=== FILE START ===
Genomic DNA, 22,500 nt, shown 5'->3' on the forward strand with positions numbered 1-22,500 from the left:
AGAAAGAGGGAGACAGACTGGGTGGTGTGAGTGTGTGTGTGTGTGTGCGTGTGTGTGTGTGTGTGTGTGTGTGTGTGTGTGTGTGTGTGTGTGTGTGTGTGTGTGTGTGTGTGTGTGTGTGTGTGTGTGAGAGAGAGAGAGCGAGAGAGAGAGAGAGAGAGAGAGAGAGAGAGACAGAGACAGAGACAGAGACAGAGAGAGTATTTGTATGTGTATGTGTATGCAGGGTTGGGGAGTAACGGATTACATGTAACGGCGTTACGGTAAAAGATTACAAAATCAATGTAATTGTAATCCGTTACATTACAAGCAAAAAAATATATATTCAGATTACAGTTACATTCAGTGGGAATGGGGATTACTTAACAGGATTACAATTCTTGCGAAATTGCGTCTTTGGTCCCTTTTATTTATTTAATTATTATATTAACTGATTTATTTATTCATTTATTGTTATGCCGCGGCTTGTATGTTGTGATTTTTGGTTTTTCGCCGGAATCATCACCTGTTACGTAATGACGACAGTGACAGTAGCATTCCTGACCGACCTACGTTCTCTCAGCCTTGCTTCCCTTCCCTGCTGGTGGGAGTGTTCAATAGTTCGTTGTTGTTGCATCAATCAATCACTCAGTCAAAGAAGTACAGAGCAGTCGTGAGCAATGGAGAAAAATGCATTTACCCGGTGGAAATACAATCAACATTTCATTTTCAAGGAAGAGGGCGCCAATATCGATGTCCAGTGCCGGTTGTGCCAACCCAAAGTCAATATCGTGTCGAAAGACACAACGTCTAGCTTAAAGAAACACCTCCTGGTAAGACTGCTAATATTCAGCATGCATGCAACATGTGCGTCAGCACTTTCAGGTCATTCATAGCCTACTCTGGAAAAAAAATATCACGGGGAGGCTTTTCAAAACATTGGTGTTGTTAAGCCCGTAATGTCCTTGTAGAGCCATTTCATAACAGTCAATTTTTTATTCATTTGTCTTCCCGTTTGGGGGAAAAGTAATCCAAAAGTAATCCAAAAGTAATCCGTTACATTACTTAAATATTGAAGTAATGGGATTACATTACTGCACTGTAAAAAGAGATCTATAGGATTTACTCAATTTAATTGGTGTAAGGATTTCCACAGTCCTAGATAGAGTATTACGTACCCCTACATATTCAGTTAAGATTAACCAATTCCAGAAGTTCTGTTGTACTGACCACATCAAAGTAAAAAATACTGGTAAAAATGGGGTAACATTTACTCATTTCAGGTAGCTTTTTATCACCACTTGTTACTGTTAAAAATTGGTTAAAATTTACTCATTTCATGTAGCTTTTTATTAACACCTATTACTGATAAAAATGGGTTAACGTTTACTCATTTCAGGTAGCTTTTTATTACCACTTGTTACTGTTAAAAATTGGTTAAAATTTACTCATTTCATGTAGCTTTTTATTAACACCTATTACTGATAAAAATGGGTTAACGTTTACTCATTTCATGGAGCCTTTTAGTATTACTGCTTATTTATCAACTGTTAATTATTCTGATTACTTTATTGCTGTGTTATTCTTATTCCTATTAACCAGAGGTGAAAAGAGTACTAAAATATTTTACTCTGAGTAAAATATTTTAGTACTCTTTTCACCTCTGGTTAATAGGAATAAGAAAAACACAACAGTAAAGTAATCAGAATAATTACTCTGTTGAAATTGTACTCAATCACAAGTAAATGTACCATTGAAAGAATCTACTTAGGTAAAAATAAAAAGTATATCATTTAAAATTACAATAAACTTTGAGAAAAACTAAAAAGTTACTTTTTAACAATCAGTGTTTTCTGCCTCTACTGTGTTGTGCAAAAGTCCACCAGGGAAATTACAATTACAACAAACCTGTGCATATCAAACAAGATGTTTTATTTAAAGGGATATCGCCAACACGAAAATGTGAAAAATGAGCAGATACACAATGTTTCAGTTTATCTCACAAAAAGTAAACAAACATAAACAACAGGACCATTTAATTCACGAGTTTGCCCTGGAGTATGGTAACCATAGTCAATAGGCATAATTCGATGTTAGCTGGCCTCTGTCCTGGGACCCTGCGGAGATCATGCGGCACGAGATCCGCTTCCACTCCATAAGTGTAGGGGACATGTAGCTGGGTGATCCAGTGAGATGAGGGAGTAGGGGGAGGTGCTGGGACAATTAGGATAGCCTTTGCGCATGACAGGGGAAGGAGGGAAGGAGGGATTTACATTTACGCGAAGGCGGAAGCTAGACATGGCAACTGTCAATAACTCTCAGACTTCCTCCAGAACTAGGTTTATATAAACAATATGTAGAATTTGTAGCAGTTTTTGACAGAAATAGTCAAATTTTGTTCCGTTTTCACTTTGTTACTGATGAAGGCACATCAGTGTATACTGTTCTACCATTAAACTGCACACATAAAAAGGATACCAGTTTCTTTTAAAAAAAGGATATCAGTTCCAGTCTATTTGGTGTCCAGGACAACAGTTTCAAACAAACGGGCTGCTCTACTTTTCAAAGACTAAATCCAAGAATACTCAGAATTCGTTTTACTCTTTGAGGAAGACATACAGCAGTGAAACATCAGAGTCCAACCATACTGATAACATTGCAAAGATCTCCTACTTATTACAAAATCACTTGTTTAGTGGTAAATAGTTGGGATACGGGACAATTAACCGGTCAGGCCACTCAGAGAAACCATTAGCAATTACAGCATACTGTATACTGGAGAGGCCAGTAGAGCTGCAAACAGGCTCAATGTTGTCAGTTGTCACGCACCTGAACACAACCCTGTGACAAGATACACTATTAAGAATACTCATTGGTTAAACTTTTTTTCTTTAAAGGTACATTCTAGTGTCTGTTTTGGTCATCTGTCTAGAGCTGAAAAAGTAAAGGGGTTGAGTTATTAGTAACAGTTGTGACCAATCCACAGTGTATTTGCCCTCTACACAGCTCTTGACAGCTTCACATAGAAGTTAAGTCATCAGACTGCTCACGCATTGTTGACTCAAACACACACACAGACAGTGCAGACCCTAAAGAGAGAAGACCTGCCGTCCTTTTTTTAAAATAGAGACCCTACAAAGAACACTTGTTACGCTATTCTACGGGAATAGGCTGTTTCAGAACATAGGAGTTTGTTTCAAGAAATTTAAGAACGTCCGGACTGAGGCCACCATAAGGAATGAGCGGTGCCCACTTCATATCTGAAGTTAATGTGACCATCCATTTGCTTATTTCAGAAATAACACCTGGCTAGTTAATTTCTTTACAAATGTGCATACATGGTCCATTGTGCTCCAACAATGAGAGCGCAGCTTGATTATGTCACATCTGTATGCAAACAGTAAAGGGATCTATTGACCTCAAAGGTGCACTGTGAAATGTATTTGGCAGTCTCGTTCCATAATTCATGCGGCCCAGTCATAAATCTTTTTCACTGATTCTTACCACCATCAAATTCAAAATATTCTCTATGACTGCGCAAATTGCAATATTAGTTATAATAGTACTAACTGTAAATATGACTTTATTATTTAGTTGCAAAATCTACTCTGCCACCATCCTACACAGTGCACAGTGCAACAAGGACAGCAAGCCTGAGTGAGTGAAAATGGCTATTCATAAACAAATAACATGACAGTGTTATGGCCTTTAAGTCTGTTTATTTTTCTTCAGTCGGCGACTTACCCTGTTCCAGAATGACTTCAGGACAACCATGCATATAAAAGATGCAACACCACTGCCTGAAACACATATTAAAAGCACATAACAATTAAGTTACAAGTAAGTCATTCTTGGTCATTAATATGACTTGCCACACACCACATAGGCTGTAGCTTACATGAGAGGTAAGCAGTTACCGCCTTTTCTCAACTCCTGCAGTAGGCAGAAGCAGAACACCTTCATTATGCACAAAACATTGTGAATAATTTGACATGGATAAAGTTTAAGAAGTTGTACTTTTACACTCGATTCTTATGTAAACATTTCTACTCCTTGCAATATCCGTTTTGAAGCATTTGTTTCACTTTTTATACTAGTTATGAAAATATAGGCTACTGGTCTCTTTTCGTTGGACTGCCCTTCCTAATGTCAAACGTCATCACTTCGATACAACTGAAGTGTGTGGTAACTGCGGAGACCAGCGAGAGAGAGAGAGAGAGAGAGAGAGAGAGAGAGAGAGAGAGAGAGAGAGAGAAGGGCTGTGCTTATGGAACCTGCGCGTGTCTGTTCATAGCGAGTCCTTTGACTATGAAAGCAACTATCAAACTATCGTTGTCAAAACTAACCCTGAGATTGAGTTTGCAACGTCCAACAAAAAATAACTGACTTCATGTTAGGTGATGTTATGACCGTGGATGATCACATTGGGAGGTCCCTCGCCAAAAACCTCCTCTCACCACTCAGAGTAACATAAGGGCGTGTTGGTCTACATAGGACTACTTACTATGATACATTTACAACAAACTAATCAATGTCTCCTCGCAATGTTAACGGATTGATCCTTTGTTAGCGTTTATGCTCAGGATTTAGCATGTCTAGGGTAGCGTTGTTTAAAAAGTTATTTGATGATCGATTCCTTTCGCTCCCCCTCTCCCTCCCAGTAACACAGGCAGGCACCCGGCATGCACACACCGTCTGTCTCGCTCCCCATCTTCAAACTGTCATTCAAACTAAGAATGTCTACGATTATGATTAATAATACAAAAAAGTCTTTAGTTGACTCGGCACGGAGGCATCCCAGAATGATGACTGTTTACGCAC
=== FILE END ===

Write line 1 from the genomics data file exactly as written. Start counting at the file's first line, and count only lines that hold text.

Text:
Genomic DNA, 22,500 nt, shown 5'->3' on the forward strand with positions numbered 1-22,500 from the left: